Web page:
Felix Rambles

Another step to taking back control

Programmers, disconnected

12 October 2018 — Felix Pleşoianu

When academics examine videogames, they'll often note how much developers thereof seem to live in an echo chamber, hardly aware of any media outside of their chosen profession. If they read at all, it's the same kind of escapist fantasy that games are already derived from, itself highly derivative more often than not. No wonder the results are twice disconnected from any chance at cultural relevancy. And that wouldn't be a problem if the same developers wouldn't all but demand to be deemed culturally relevant.

(Exceptions exist, of course. Personal games and walking simulators have taken off big time in recent years. Sure enough, nobody quite knows what to make of them.)

This morning, I was pointing out how open source is inherently derivative. In the mean time, I figured out why. You know how programmers have a reputation for being nerds. It's hard not to, in a profession that often starts in one's bedroom, during high school or even earlier. Which in turn allows people to skip certain rites of passage, whose forgotten importance was teaching people to be social. And open source programmers are derided as big-time nerds even among other programmers. We're the nerdiest nerds who ever nerded, as a friend would say.

(Exceptions exist there, too, as another friend pointed out. And if nothing else, some programmers come to this profession from other fields, bringing with them knowledge of different people with different needs. There's software to help coordinate disaster relief efforts, for example, something a business would never invest in.)

For the most part, however, open source programmers are twice disconnected from the analog world. How else? For the longest time, they've been busy playing catch-up. And in their hurry to reach parity with commercial software, so they can command the same respect, they forgot to check whether the products they imitated were still serving a real purpose, or had long been reduced to solutions in search of problems, only good to create more jobs for consultants.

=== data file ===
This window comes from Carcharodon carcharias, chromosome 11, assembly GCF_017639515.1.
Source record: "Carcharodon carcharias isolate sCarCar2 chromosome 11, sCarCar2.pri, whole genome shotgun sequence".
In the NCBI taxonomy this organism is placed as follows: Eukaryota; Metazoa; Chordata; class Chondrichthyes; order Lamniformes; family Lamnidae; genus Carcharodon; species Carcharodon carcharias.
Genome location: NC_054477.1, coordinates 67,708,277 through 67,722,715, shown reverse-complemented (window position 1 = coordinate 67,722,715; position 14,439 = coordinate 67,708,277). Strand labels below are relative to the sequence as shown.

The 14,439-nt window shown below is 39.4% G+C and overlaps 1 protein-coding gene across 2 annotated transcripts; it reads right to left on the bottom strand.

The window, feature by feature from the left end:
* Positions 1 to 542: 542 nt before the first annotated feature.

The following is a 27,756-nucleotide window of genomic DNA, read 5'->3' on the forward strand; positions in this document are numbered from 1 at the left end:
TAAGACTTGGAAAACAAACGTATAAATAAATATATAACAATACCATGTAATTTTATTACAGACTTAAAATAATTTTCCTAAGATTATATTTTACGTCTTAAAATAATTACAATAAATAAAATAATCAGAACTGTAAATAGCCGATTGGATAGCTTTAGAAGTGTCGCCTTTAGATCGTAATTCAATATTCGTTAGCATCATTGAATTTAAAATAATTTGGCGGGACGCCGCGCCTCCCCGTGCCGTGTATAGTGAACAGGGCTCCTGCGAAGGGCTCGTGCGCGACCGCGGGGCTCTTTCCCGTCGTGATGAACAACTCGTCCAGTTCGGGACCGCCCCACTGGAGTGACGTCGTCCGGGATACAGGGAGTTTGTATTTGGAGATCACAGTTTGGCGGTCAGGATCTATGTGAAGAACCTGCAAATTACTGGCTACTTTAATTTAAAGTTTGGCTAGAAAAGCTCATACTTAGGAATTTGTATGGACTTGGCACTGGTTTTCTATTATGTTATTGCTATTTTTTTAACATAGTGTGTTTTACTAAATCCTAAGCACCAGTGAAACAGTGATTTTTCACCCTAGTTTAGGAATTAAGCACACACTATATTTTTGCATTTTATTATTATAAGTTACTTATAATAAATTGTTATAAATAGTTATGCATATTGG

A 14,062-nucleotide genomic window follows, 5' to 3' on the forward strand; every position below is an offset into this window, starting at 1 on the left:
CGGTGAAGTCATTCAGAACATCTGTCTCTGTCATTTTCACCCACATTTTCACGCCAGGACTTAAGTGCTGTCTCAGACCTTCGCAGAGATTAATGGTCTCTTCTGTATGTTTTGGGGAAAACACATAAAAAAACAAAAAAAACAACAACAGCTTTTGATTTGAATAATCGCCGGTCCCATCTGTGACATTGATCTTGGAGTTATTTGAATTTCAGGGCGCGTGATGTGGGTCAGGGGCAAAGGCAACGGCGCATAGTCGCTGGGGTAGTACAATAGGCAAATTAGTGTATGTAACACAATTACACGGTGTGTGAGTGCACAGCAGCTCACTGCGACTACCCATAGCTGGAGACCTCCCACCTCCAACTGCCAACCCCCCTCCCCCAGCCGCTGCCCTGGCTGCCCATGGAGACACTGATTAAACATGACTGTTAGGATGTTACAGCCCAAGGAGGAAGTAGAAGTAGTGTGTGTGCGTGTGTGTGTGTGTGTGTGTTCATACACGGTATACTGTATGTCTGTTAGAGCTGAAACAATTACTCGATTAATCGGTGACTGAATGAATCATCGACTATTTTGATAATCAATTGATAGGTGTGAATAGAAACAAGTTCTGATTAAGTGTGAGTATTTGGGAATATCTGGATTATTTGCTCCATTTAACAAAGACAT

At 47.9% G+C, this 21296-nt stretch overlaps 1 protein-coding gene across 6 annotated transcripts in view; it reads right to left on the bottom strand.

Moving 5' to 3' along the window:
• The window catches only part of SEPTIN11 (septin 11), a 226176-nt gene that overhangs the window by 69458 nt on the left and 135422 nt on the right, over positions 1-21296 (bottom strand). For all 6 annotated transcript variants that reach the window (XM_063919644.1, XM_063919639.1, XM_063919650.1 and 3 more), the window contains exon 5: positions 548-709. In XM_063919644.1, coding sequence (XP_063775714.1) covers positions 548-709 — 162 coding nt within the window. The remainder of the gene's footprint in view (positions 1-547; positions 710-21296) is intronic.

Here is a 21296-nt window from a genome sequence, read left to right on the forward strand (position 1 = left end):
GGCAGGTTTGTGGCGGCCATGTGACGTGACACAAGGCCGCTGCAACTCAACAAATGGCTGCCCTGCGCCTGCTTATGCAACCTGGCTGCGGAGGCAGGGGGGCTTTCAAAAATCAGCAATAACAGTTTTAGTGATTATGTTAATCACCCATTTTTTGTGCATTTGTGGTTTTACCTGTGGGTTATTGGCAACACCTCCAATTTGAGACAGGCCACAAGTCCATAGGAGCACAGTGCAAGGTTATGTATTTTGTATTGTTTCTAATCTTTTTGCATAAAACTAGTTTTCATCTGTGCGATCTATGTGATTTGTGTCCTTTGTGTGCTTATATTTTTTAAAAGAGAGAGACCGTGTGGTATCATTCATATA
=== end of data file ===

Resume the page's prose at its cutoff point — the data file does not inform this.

Look. Programming can be playful. Programming can be art. It doesn't all have to be utilitarian and pragmatic. But when most of what we do seems to cause more problems than it solves, it's time to take a step back and figure out what the hell we're doing.

Tags: programming, philosophy

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Open source, the perpetual substitute

12 October 2018 — Felix Pleşoianu

There's a big problem with free and open source software, and nobody seems willing to talk about it: the entire movement is fundamentally one of followers and not innovators. How else could it be? The GNU project, that gave birth to the whole thing, was explicitly launched to make replacements for proprietary software. The Linux kernel was a reaction to Minix, an educational operating system. All the big apps, like LibreOffice or GIMP, were meant right from the start as clones and/or replacements of expensive, industry-dominant software. Even desktop environments like KDE and XFCE were initially blatant copies of their commercial predecessor CDE.

Show me one piece of open source anyone's actually heard of that's original and trailblazing rather than a me-too. Heck, even most games in the field are derivative. That titles like FreeCiv and Super Tux Kart surpass their originals in every way is simply a result of so many years in development.